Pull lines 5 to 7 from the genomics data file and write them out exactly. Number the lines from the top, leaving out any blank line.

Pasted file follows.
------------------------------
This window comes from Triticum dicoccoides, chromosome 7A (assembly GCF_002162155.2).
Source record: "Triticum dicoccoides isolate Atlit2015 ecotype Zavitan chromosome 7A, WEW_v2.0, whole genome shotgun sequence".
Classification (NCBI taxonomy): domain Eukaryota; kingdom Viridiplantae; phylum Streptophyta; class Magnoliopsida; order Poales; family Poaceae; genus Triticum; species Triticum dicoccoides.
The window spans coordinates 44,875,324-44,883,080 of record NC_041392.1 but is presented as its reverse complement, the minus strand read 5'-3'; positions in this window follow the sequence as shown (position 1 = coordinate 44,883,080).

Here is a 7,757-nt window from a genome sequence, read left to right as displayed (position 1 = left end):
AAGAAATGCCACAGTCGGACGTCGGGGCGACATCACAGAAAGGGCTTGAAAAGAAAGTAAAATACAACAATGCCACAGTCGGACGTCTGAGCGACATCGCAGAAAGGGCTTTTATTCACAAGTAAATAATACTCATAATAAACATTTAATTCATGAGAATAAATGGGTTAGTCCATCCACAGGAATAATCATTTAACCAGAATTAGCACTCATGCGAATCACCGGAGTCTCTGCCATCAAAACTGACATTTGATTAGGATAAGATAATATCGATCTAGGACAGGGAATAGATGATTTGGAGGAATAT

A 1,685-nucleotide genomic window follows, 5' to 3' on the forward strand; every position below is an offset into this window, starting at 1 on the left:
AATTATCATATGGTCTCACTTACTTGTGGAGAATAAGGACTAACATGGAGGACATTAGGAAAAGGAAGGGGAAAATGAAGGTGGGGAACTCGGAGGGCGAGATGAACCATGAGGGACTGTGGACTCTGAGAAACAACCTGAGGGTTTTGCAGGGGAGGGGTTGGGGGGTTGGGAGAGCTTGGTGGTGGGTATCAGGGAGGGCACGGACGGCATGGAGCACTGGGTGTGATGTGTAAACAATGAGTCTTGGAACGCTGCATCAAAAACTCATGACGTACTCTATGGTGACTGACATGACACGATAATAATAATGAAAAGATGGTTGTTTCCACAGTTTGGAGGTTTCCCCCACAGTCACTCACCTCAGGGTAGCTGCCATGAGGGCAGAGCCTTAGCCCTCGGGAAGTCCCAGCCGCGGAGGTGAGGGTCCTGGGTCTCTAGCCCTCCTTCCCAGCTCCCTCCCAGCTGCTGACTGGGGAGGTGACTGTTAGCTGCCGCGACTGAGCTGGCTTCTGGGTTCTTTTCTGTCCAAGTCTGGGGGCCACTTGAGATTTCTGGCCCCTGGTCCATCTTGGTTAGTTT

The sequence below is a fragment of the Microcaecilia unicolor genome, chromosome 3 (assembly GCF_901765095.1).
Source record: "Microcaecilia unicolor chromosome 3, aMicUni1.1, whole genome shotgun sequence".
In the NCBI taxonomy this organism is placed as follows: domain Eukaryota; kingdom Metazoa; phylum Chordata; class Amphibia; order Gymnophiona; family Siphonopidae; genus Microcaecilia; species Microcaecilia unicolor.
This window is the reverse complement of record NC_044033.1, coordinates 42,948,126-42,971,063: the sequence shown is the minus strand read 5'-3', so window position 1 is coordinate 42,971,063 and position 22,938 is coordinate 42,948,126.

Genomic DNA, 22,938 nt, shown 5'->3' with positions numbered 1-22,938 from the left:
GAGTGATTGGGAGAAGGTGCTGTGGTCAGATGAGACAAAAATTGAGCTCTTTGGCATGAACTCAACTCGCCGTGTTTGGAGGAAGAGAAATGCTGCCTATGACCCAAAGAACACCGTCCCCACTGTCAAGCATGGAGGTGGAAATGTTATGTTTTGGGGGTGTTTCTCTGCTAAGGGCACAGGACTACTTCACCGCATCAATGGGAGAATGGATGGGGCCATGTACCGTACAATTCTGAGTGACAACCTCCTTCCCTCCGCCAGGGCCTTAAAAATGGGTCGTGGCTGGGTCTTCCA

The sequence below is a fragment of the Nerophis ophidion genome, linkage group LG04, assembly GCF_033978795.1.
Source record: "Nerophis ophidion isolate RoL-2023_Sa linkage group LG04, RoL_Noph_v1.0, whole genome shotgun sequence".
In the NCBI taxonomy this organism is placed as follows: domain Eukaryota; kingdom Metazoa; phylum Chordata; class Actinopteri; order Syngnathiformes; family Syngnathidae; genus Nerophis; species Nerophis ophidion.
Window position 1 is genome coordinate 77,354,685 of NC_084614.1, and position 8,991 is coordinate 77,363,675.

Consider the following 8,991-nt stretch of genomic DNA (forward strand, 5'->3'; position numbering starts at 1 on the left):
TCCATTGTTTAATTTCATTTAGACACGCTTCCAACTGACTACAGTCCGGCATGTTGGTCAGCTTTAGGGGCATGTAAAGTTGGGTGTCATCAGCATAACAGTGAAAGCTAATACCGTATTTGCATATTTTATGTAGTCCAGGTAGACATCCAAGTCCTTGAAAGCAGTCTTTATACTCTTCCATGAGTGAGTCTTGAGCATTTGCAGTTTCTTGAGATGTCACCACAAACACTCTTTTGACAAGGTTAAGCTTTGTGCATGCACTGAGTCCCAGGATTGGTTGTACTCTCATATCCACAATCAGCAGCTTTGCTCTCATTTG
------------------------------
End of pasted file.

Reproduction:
Here is a 7,757-nt window from a genome sequence, read left to right as displayed (position 1 = left end):
AAGAAATGCCACAGTCGGACGTCGGGGCGACATCACAGAAAGGGCTTGAAAAGAAAGTAAAATACAACAATGCCACAGTCGGACGTCTGAGCGACATCGCAGAAAGGGCTTTTATTCACAAGTAAATAATACTCATAATAAACATTTAATTCATGAGAATAAATGGGTTAGTCCATCCACAGGAATAATCATTTAACCAGAATTAGCACTCATGCGAATCACCGGAGTCTCTGCCATCAAAACTGACATTTGATTAGGATAAGATAATATCGATCTAGGACAGGGAATAGATGATTTGGAGGAATAT

A 1,685-nucleotide genomic window follows, 5' to 3' on the forward strand; every position below is an offset into this window, starting at 1 on the left: